The wood of the forest, the grass of the field, and all the natural fruits of the earth, which when land was in common, cost the laborer only the trouble of gathering them, come, even to him, to have an additional price fixed upon them. He must then pay for the license to gather them, and must give up to the landlord a portion of what his labor either collects or produces. This portion, or what comes to the same thing, the price of this portion, constitutes the rent of the land.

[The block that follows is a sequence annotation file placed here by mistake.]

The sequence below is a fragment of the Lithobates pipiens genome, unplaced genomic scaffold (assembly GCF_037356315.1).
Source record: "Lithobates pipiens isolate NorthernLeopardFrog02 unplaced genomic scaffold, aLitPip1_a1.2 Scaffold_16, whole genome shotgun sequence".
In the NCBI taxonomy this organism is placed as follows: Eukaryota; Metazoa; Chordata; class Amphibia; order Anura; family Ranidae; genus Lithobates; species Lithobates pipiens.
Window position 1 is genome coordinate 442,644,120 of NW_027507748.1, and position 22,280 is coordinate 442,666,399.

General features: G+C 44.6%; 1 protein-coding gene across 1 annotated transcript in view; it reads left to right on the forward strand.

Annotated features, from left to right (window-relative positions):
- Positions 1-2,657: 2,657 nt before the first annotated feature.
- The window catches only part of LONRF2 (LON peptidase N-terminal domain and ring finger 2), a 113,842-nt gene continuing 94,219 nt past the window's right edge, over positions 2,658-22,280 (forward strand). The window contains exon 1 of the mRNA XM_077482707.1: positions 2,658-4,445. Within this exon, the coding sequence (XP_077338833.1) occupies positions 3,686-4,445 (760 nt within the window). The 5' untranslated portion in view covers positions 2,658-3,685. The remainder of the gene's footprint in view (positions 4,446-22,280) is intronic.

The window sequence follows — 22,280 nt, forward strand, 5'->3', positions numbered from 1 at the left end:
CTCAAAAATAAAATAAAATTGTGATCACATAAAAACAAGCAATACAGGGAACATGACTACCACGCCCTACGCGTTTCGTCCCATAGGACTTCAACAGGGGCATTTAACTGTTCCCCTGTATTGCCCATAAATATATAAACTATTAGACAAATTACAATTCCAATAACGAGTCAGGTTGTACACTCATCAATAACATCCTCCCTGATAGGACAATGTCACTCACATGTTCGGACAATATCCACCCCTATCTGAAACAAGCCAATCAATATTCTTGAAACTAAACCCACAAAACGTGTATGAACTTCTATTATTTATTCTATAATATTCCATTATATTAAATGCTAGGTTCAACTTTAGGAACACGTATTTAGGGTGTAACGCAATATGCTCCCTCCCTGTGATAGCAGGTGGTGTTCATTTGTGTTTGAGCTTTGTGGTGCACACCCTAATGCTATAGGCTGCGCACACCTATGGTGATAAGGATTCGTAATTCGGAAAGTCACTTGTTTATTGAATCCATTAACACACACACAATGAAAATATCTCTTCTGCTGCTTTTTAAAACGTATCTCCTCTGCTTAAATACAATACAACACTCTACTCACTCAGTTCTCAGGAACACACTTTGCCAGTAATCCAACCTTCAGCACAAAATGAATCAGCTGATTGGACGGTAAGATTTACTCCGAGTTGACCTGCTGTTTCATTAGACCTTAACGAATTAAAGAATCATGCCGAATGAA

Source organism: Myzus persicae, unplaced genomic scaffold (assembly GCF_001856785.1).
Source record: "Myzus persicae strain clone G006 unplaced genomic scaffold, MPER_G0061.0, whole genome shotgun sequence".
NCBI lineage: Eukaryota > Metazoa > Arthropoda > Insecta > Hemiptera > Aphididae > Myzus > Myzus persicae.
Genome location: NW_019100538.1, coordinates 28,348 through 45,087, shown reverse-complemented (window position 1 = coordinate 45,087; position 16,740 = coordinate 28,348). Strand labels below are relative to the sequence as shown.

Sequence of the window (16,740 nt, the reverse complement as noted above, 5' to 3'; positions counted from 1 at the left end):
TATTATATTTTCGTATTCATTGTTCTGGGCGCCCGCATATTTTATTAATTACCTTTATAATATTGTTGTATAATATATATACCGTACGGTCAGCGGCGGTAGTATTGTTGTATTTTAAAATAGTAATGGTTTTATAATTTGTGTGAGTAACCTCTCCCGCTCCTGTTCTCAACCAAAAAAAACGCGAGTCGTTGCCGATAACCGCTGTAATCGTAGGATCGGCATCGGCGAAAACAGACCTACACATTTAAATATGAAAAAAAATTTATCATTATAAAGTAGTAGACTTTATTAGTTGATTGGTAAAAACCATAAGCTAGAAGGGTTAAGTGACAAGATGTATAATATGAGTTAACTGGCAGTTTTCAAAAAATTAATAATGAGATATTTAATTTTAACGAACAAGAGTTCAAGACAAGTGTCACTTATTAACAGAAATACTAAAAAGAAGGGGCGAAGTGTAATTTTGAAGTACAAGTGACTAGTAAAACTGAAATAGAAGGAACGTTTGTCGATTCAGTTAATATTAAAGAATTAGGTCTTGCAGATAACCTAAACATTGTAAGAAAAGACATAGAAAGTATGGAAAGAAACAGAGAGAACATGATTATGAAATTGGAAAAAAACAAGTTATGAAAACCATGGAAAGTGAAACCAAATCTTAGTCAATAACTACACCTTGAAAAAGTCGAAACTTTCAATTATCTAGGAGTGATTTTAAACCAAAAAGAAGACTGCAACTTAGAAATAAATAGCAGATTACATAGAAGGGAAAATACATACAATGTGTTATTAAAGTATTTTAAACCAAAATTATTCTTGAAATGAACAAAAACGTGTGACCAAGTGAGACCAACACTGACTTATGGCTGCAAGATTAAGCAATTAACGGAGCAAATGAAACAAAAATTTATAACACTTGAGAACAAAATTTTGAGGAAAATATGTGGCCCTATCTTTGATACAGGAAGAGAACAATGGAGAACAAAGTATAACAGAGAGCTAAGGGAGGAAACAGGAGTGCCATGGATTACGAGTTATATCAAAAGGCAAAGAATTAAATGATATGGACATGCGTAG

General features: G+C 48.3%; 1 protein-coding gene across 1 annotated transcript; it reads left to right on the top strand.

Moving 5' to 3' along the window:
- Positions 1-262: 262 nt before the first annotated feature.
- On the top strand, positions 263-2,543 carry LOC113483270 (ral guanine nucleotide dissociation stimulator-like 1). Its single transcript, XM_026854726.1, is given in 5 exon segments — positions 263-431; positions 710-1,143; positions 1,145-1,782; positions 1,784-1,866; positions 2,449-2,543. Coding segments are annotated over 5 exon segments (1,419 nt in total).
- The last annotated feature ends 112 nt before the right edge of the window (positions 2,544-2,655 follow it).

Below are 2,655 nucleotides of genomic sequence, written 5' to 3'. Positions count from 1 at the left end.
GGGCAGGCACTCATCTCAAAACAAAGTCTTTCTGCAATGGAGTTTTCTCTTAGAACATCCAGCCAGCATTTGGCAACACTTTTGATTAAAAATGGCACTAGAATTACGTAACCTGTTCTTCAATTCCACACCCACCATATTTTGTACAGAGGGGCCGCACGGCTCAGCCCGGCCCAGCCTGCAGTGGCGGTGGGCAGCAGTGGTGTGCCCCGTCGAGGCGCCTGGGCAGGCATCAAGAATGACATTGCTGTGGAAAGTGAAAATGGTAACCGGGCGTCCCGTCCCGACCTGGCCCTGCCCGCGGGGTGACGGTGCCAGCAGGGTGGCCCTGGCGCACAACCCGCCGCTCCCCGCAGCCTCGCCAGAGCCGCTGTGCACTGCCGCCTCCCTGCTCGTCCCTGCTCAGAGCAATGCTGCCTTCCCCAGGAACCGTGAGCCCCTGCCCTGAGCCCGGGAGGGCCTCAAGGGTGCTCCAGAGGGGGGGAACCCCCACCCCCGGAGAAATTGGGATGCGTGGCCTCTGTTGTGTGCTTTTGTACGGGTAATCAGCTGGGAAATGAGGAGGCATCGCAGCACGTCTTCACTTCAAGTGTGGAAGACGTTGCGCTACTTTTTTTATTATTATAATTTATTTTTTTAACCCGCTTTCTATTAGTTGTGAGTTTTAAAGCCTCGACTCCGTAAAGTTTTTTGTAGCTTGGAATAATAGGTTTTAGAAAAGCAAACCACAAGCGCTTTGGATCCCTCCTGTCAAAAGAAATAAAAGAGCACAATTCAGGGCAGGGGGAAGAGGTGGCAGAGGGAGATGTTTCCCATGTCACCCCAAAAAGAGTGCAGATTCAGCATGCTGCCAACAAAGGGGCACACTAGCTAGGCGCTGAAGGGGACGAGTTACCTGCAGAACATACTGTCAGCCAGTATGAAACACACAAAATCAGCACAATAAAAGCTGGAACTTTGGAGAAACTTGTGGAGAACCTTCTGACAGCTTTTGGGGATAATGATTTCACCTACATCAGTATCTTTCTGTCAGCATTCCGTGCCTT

— ADAM SMITH, The Wealth of Nations, Book I., Chap. 6.